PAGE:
What should and should not be at an ideal whiskey table where we will sit by saying “Slainte”? Could we talk about a special ritual?

“Slainte” means “health” in Welsh. “Slainte mhath” means “Good health”. It is pronounced as “sılançı va”. In the past, everyone in Scotland produced whiskey in their own home, so they served whiskey to their guests. Whiskey was served to the guest with a cup named “Quaich” held by both sides. Two-handed holding creates a ceremony of friendship and trust. Having both hands visible and on the cup gives the message “I won’t hurt you”. It is like the ritual of drinking mırra coffee in us.

In Scotland there is someone who opens the tasting or table by officially saying “Slainte”. In my tasting trainings, this person is me… If the table we are talking about is a tasting event, if the meeting is for learning and taking notes, there should be plenty of water on the table to clean the mouth. In addition, tasteless crackers that will clean the palate should be preferred. If it is not a tasting event and meeting for pleasure, everyone’s request for snack may be different. Dark chocolate and dried fruits can be preferred. There can be healthy snacks such as dried apricots, dried figs, raisins, dried mulberries… I also like dried meats and cheese with whiskey. Old cheddar and Erzincan tulum cheese can be preferred. You can get very interesting results when you try fruity whiskey with dried apricots. Don’t be afraid to taste different flavors… If you’re drinking a sweet whiskey, you can also try dried meat… We call this as a palate surprise. Some may prefer a sweet chocolate in addition to a sweet whiskey. Since I am a sour lover, I prefer to eat pickles. For example, I like okra and plum pickles with whiskey. I do not recommend the mixed nuts plate. Chickpeas, peanuts, and hazelnuts create a mixed taste. If your snack will be nuts, put the chickpeas, peanuts, and hazelnuts separately. When you consume it one by one, the taste in your mouth will match accordingly.

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How would you describe a finish that could be described as stupendous?

When I evaluate a whiskey, I consider the nose, palate, finish, and overall impression. I score each category out of 25. If I’m giving a whiskey above 90, it’s usually because of a finish that I score highly… Let’s consider a whiskey; it smells great, I say 23 points, I give 22 points for good palate, but if the taste is gone two or three seconds after drinking, the finish score remains at 17-18. Sometimes you drink a whiskey, and you continue to feel a great taste on your palate for almost minutes… That’s when I give points like 24-25.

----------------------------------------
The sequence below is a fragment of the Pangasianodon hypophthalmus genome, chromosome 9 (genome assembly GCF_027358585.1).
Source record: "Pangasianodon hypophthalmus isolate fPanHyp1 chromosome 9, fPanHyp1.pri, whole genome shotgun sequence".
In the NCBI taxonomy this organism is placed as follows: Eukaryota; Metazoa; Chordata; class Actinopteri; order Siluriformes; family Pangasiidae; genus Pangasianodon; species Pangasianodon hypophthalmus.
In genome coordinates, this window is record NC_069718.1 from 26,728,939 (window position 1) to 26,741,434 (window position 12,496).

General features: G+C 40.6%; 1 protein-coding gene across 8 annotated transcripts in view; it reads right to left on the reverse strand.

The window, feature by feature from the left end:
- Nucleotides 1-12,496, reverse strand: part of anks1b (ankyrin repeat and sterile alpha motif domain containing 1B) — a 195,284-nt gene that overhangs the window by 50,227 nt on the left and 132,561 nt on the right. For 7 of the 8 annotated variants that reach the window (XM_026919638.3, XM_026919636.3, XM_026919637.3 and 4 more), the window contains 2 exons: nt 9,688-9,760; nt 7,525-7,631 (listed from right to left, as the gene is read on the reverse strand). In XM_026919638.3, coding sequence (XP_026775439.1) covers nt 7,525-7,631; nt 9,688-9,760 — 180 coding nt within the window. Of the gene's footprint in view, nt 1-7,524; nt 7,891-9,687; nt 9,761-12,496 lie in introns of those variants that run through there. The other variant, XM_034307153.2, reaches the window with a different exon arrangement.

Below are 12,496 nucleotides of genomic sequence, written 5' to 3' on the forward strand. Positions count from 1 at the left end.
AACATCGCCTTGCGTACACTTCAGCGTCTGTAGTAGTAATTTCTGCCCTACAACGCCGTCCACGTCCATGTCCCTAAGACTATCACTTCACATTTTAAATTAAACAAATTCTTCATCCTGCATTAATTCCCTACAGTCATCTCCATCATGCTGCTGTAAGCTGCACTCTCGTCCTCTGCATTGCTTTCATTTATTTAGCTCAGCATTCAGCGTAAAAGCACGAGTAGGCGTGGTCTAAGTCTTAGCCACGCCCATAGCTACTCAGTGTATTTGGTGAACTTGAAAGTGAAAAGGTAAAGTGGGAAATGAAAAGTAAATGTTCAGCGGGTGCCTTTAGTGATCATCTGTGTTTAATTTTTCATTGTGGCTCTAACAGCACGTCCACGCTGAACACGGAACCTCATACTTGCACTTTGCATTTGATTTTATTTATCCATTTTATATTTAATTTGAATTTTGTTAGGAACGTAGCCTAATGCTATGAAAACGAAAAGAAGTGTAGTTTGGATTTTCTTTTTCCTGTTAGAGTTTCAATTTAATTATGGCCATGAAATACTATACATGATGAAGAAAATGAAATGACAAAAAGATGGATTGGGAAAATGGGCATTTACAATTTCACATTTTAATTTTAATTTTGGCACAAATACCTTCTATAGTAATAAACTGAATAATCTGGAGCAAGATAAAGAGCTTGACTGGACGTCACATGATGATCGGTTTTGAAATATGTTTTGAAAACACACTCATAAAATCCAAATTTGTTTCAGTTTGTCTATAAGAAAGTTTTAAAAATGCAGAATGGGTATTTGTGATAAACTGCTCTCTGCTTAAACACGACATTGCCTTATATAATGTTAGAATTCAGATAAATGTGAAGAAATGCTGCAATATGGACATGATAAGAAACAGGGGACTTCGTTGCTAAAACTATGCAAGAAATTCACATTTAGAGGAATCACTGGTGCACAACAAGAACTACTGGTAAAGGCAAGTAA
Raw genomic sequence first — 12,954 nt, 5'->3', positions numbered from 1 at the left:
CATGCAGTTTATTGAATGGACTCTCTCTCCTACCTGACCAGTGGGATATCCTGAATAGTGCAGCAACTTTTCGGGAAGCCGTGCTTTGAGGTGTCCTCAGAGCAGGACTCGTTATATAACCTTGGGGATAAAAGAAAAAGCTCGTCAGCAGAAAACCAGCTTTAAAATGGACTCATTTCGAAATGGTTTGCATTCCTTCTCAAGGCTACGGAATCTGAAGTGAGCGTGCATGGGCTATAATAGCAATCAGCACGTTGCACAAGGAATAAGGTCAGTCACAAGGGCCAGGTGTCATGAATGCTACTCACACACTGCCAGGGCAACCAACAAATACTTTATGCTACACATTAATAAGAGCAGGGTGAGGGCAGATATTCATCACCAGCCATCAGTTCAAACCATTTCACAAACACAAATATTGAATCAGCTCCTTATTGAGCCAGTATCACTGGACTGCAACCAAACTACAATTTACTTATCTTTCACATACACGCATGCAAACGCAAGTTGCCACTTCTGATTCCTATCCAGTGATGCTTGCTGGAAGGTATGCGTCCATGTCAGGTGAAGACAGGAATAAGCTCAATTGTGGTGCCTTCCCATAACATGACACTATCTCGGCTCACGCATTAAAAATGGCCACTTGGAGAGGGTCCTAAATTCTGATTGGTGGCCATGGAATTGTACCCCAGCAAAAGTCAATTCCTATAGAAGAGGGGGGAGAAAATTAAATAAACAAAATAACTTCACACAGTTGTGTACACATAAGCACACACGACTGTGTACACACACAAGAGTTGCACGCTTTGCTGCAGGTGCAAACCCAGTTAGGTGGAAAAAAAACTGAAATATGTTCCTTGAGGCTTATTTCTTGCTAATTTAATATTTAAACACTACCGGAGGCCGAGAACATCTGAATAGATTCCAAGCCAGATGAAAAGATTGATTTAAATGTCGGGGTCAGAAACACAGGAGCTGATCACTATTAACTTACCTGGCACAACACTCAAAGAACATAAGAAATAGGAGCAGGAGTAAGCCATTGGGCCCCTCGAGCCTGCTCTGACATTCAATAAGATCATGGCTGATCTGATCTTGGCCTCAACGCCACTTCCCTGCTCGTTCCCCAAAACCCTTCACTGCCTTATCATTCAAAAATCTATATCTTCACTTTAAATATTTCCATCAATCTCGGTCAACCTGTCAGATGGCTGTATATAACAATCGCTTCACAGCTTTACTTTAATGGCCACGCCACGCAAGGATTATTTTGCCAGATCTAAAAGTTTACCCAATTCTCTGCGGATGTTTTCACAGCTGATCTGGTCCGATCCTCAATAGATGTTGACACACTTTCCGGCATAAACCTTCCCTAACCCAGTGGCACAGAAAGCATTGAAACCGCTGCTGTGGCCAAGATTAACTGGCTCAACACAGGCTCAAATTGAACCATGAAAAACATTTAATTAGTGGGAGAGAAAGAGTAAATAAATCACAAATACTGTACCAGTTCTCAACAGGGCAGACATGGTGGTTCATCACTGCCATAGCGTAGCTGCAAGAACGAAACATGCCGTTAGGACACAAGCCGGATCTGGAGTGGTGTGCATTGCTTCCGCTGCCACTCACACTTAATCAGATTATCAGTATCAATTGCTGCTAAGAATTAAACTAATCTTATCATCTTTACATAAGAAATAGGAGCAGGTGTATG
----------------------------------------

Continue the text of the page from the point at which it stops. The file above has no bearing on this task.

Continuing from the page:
Let me explain the practical meaning of the long finish concept as follows: Imagine that we are sipping whiskey together… When will our hands go to our whiskeys? Not because we want it, of course; because we are chatting. We don’t drink whiskey by saying “take your hand and drink the whiskey”. Our brain says that “You have no taste in your mouth, reach out and take some more; there is something you love in front of you.” In other words, raising our hands to the glass is actually an unconscious action. If your whiskey has a short finish, your hand goes to the glass more often. A long-finished whiskey is consumed more slowly. If we have taste in our mouth, the brain gives us time. Because that taste does not disappear for seconds.

A Gourmet’s Whiskey Journey Route

Scotland America Ireland Japan India Whiskey Dictionary*

Finish: The impression left on the mouth and palate after whiskey is swallowed during whiskey tasting. It can be defined as short, medium, and long.

Balance: A whiskey tasting term in which the different flavors in the whiskey are in balance with each other and do not suppress each other.

Drama: A term used in Scotland to describe “one single whiskey”. The exact size is unknown.

Distillery: Special apparatus of a special shape, mostly made of copper, in which whiskey is distilled.

Moonshine (Newmake): A colorless and transparent spirit alcohol that is newly produced and has not yet entered the barrel.